Pasta and chickpeas

20 Oct
The vegetarian crowd is gonna dig this, I think.
(You with me here, Mavis? Kitty? How about you, Miss Glodes?)
Not only are chickpeas high in protein, meaning that this is a pretty damned solid dinner entree nutrition-wise. But it’s also a super tasty and satisfying dish. A lot more so than those bland-as-hell (afterthought) pasta concoctions that I see so many restaurants passing off as legitimate menu choices for non-meat eaters.
No kidding, I am craving a bowl of this stuff right now. It really is that good.
Almost as appealing is how easy it is to make. All I did was prepare an aglio y olio sauce, but with a good dose of hot pepper and, of course, the chickpeas. Hell, I even used the canned chickpeas, that’s how fast it all came together.
I keep telling you people that I am a simpleton. Perhaps now you will believe me.
Pasta and chickpeas
4-6 garlic cloves, chopped
4 anchovy fillets
1 hot pepper, chopped
extra virgin olive oil
1 can chickpeas, drained and rinsed
1/2 lb. rigatoni (or pasta of your choice)
1/2 cup (or more) well-salted pasta water, reserved from rigatoni
In a large pot of well-salted water, cook the pasta until almost done (remember to reserve some of the water).
Saute the garlic, anchovy and pepper in an ample amount of the oil until soft.
Add the chickpeas and saute until warmed through, about five minutes.
Add the cooked pasta to the pan, as well as the 1/2 cup of water, and cook at a high heat for about two minutes more, then serve.

11 Responses to “Pasta and chickpeas”

  1. Stacey Snacks October 20, 2011 at 2:30 pm #

    I make ceci and pasta, but with anchovies and hot peppers? SOLD!

  2. Thomas Henry Strenk October 20, 2011 at 2:39 pm #

    You're right, Mr. M: this is a recipe I would enjoy cooking and eating. Of course, I'd use fresh chickpeas instead of canned. And one of your home-grown hot chile peppers!

  3. Mavis October 20, 2011 at 5:49 pm #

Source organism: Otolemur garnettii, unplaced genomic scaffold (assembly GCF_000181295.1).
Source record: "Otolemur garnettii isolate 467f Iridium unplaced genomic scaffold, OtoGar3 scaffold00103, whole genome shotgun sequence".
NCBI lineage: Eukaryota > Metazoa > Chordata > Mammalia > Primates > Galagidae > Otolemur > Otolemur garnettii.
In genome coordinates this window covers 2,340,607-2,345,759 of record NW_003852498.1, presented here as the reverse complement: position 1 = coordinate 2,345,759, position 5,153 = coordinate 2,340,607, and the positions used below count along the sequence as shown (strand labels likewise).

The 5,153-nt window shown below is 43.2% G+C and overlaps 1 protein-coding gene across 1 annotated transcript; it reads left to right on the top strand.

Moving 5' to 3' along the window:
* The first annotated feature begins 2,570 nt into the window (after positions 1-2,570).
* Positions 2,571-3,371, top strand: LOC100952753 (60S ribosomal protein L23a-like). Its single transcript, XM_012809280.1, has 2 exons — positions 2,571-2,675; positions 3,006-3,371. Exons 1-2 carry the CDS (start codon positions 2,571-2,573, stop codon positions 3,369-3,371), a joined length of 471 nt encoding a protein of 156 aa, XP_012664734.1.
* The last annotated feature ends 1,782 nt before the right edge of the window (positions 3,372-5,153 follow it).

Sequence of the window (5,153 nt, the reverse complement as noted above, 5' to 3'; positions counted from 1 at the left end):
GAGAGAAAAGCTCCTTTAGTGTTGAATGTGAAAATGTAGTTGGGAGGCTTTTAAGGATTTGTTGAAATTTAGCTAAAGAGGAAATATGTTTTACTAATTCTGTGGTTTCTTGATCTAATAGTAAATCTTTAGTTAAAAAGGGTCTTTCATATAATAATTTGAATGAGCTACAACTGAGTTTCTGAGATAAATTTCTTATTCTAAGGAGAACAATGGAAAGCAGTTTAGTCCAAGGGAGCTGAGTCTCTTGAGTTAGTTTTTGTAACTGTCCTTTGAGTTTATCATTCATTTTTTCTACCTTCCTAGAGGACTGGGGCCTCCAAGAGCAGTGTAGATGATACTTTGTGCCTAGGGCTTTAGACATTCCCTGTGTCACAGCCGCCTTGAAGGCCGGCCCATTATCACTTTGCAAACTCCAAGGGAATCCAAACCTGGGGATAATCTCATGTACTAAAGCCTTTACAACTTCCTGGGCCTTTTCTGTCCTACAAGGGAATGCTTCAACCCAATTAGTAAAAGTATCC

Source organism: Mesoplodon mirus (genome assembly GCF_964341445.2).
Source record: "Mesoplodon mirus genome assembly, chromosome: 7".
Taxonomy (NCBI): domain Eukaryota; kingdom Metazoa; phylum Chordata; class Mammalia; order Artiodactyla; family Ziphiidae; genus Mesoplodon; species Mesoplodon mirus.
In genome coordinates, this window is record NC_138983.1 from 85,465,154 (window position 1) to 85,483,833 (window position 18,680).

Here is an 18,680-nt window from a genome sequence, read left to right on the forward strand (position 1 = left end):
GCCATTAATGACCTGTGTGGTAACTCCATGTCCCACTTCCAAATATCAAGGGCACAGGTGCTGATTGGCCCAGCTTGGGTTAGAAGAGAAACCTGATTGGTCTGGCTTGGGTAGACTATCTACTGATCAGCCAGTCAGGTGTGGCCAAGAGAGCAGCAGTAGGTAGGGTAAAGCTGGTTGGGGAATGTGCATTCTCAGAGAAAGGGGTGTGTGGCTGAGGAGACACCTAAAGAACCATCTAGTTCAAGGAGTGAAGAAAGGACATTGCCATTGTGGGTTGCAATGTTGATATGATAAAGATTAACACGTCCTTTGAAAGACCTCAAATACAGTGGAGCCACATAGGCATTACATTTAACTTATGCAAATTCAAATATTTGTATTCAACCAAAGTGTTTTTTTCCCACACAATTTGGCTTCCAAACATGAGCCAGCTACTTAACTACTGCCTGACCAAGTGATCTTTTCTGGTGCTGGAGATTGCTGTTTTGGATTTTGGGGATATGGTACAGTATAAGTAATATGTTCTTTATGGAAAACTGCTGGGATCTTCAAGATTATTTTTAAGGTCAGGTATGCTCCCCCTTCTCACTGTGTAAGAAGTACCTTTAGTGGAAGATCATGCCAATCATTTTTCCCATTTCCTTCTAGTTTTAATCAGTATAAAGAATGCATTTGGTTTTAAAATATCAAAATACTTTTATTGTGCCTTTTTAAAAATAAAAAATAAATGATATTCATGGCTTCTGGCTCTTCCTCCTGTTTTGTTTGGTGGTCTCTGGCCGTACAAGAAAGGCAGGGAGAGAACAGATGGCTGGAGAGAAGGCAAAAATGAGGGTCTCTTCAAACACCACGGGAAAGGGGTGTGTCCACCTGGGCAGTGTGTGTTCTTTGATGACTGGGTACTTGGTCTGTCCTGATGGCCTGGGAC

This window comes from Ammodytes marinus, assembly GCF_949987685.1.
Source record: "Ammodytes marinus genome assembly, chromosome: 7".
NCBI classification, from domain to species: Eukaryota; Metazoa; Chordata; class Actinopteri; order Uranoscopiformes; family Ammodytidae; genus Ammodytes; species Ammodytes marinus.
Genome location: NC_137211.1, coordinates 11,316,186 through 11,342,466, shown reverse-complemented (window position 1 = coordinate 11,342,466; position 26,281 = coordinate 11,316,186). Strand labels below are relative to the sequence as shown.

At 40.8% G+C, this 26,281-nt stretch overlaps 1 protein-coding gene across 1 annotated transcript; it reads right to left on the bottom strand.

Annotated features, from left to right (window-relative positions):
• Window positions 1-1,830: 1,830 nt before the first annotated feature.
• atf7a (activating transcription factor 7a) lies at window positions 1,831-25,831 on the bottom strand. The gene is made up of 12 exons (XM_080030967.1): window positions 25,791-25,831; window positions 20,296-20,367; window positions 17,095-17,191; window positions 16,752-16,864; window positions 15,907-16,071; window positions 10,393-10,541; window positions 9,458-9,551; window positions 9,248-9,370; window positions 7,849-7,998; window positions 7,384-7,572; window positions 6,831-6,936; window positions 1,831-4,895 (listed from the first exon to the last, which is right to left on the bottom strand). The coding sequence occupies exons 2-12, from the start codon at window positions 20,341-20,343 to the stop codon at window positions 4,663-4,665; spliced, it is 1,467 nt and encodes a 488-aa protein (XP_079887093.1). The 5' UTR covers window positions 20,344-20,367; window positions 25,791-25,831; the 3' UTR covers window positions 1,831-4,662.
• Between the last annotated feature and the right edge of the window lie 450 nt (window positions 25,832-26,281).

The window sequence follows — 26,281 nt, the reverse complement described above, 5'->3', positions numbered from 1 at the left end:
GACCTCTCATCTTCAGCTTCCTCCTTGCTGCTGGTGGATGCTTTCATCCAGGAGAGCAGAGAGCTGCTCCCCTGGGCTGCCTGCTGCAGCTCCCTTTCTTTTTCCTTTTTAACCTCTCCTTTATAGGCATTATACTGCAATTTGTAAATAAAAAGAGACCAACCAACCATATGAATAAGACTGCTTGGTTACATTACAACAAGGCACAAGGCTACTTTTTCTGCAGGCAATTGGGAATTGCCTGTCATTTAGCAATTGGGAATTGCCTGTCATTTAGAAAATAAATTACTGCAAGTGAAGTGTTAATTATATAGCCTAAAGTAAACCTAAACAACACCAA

Sunday dinner – done! (maybe with some meatballs on the side for hubby) Thanks Mr. M!!

  4. Claudia October 20, 2011 at 6:46 pm #

    Tonight's dinner. Sold.

  5. Jeannie October 22, 2011 at 1:29 pm #

    I love anything hot and spicy and this dish does sounds really hot and spicy! Yum! Oglio olio is my favorite!

  6. Anonymous October 23, 2011 at 3:33 pm #

    my father would not eat ceci beans because he ate too many with pasta growing uphowever, i have nothing against the little devils (eh, has hannibal lecter ruined favas for everyone?) a great way to make a massive amount for a little $ that we can all eat – yes – dinner tonightmy wife is a vegetarian – i think she will love this

  7. Thomas Henry Strenk October 24, 2011 at 12:24 pm #

    Chick peas are my favorite legume. Couple of times a month, I cook a pound batch of garbanzos in the slow cooker. I make hummus with some; throw a handful in every dish I cook; and freeze the rest for later use.

  8. Mavis October 25, 2011 at 7:45 pm #

    Made this for Monday dinner — swapped capers for anchovies and added some mushrooms and sun-dried tomatoes. Was very good — my 2-year old even asked for seconds!

  9. Fred October 30, 2011 at 8:24 pm #

    Maybe you'd think I'm a heathen, but I do the saute with some onion for sweetness. But here's a question for Mr. Strenk or Meatball-Face or whomever: any tips on cooking the fresh garbanzos? I love your idea of cooking a huge mess of them all at once to use over time. Hate the huge amount of salt and what have you in the canned ones.

  10. Mister Meatball October 30, 2011 at 8:43 pm #

    Fred: I agree on the canned, and only use them in a pinch (i.e., I didn't plan ahead, as here).Fresh chickpeas are around sometimes, but not often, so you're probably referring to dried. THS may have advice, but all I do is soak the dried overnight (not necessary, truth be told) then boil them in salted water until done to my liking. If you really do mean fresh, then just go ahead and boil them, and for less time than dried. Pretty simple.

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